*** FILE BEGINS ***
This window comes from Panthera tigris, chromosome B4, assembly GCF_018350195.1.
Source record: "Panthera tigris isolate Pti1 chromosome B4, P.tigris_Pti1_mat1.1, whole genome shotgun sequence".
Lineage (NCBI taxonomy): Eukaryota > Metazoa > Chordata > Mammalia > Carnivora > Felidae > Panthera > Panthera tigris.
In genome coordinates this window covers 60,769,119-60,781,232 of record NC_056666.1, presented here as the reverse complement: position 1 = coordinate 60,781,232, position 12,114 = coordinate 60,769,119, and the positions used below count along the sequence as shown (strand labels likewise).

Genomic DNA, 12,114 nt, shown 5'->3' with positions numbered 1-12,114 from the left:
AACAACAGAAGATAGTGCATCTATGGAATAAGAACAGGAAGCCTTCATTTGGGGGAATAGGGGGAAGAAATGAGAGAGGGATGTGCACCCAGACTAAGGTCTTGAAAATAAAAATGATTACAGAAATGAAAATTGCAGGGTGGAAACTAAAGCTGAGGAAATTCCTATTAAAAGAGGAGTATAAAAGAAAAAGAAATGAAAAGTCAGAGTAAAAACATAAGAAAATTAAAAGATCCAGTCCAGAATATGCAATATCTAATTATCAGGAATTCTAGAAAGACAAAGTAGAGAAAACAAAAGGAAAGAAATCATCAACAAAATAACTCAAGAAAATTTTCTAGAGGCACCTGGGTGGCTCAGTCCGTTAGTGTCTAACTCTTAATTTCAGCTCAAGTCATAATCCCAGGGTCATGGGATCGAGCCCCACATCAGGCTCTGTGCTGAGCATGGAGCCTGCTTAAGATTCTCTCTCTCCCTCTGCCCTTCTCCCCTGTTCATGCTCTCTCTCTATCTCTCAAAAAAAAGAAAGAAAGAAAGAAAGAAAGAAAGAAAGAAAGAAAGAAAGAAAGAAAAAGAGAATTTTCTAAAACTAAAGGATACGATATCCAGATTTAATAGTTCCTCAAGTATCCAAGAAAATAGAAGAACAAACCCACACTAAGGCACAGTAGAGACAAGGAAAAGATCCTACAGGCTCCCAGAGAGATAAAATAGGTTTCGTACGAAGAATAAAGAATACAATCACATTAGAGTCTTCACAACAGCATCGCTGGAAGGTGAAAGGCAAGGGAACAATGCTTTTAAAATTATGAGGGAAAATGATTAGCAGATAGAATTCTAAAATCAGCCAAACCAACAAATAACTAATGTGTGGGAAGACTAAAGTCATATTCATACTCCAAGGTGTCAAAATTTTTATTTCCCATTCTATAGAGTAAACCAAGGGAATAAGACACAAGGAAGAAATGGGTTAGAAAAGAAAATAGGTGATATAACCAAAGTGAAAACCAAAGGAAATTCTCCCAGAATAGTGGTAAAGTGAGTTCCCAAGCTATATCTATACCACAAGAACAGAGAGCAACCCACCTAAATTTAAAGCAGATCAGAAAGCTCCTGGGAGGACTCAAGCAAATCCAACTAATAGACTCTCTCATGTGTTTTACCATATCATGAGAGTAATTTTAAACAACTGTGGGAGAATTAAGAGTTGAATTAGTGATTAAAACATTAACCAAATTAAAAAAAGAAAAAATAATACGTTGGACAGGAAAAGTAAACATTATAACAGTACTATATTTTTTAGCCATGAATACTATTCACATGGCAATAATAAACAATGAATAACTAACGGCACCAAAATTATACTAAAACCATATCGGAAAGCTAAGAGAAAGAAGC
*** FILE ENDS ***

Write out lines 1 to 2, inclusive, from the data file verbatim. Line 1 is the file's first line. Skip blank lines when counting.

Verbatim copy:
This window comes from Panthera tigris, chromosome B4, assembly GCF_018350195.1.
Source record: "Panthera tigris isolate Pti1 chromosome B4, P.tigris_Pti1_mat1.1, whole genome shotgun sequence".